Wednesday, January 20, 12:30 p.m., Kovno Room
Center for Jewish History
15 W 16th Street NY, NY
Anti-Semitism and the Weimar Judiciary through the Case of the Magdeburg Affair: Towards a Solution to the Judiciary Political Bias Paradox
Presentation by Irit Bloch
Historians agree that the Weimar Republic’s legal system demonstrated a clear political tendency favoring the right over the left, and that Weimar judges undermined and contributed to the downfall of democracy and the Republic. Still, discussions of the history of the judiciary in Weimar raise both historical and historiographical problems. The historical problem presents an unsolved paradox: Judges who were bound to a code of law and to a certain set of legal practices (including the rule of law) circumvented laws and produced judgments in accordance with their ideological positions while still abiding by the law or, at least in most cases, seeming to do so. The second problem relates to historians’ explanations of these political legal decisions. Most historiographical explanations rest on judges’ political convictions and social background as well as their disloyalty to the Republic. In effect, the historiography explains the judges’ motivations to produce slanted judgments but does not explain how these decisions were actually made.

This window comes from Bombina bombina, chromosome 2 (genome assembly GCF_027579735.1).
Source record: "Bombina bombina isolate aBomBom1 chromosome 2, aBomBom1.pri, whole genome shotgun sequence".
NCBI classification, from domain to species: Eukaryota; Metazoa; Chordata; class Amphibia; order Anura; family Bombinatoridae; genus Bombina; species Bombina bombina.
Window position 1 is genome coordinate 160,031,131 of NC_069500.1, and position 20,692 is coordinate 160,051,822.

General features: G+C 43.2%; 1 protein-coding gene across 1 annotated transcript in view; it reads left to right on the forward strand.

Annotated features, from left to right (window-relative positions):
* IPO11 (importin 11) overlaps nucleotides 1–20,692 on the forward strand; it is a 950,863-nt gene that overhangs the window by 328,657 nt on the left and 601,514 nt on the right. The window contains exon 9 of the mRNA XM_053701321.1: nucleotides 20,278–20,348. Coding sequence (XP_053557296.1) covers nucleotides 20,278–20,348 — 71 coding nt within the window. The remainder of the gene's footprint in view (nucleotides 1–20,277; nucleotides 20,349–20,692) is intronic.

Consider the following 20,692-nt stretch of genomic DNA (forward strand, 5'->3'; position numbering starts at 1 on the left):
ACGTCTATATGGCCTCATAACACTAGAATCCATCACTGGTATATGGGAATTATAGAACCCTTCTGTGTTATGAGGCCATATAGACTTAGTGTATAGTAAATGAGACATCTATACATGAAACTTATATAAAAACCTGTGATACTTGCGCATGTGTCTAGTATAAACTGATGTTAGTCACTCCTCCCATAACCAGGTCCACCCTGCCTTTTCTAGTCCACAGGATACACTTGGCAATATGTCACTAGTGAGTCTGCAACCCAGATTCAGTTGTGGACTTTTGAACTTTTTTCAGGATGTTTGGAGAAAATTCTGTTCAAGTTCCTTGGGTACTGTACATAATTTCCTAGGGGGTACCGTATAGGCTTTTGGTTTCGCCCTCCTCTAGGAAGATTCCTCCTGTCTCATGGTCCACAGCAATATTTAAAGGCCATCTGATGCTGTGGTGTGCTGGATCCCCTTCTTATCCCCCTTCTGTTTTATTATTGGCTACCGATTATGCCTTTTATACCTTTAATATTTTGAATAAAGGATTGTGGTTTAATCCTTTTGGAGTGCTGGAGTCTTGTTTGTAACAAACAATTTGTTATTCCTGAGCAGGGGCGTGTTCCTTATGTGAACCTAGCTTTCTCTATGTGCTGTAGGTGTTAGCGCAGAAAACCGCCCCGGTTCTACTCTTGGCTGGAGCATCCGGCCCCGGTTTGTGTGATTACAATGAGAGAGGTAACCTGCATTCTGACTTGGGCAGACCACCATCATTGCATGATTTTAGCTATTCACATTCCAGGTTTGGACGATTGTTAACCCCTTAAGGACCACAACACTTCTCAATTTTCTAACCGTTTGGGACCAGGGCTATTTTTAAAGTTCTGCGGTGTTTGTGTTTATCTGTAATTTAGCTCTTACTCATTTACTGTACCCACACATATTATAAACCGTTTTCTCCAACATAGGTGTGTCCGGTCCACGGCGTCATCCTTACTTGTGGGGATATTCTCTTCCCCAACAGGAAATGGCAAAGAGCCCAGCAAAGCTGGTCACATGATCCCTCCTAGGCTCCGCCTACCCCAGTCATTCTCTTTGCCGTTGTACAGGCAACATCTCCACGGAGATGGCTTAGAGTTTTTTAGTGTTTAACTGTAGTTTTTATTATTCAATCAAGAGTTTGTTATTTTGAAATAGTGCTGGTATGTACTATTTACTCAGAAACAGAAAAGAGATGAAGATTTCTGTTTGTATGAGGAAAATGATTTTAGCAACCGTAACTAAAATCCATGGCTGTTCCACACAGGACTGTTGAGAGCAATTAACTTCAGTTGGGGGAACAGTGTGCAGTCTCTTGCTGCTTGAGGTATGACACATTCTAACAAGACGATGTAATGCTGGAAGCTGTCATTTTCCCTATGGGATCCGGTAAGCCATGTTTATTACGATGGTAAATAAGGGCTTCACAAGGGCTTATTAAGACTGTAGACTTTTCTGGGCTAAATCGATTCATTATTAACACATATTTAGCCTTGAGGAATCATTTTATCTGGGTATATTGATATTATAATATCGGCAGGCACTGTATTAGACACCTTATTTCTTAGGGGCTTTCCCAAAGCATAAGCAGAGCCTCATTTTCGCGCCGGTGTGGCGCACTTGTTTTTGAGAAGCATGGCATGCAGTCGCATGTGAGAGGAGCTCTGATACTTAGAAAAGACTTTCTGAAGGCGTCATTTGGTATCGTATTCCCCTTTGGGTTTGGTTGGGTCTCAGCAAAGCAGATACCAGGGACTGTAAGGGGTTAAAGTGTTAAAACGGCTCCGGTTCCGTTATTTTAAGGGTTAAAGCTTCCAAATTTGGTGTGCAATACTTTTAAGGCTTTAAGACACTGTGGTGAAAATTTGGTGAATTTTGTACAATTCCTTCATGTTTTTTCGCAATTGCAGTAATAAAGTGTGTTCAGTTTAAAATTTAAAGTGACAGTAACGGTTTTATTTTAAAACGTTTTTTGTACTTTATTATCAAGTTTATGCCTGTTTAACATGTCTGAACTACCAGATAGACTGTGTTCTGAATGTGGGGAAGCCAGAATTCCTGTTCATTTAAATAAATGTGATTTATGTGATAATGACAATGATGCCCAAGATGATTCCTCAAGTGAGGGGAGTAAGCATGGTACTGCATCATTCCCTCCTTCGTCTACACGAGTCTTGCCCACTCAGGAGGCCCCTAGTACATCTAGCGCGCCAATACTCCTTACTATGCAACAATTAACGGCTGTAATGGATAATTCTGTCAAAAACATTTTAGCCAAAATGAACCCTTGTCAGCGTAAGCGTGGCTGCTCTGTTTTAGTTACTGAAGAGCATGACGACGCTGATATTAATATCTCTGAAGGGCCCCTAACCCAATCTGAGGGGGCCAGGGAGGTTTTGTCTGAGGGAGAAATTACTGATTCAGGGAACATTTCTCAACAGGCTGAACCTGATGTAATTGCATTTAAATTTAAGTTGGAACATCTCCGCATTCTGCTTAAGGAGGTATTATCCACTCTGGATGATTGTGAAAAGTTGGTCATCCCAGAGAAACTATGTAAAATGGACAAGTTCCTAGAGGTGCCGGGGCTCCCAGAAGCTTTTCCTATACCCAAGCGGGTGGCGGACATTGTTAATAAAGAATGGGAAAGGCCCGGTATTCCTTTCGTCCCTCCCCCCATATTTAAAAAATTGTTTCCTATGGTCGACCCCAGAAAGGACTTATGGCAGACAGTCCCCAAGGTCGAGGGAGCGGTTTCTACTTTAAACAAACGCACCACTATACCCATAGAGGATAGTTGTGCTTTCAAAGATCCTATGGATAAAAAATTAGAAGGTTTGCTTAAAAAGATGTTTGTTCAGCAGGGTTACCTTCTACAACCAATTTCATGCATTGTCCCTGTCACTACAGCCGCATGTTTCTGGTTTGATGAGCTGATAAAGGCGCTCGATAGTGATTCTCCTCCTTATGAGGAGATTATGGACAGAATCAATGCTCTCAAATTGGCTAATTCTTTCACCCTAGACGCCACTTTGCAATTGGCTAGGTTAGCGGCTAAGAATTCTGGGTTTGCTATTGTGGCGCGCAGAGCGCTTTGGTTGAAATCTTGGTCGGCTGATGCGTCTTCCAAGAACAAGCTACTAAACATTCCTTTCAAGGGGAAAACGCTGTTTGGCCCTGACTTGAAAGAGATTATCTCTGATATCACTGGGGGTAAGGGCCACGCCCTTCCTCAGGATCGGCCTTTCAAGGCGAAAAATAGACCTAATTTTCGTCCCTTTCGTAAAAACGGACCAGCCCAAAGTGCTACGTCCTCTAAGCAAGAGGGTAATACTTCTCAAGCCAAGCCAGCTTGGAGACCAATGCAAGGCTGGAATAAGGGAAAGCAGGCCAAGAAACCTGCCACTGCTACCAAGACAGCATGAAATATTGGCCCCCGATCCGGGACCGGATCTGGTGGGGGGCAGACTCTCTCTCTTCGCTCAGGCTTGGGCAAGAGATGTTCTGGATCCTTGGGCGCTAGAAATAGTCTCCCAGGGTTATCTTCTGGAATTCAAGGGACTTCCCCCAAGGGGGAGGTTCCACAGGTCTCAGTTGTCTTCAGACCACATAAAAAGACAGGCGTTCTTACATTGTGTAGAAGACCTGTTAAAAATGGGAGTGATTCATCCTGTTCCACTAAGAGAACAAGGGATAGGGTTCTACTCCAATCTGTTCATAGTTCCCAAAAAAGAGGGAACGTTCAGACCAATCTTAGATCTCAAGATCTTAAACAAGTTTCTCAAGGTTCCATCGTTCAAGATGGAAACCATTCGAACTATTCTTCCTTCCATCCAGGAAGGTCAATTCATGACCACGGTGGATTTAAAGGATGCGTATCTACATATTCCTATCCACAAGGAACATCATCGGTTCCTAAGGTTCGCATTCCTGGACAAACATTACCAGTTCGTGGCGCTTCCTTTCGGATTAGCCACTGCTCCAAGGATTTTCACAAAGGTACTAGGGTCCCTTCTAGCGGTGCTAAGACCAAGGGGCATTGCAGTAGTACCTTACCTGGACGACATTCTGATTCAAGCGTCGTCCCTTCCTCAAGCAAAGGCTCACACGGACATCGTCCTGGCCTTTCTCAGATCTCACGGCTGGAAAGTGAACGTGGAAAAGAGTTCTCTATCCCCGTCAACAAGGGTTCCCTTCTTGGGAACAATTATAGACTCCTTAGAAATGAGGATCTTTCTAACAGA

This paper will address both these problems through the case of the Magdeburg Affair in which a Jewish man was accused of a murder he did not commit. The actual perpetrator, a retired soldier and a right-wing sympathizer, was known to the police and the judges in charge of the investigation yet they failed to connect him with the murder. This paper will discuss the ways these judges bent and circumvented the law which led to a near indictment of an innocent man; and how this affair fits into the general historiography of the Weimar legal system and anti-Semitism in the legal system.
Irit Bloch, a doctoral candidate in European and Jewish History at the Graduate Center, CUNY and a 2014-15 Dr. Sophie Bookhalter Graduate Research Fellow at the Center for Jewish History, will deliver the seminar. A formal response will be offered by Nitzan Lebovic, Assistant Professor of History at Lehigh University.
This event is intended for an academic audience; space is limited.
Please RSVP to Chris Barthel at email@example.com or 212.294.8324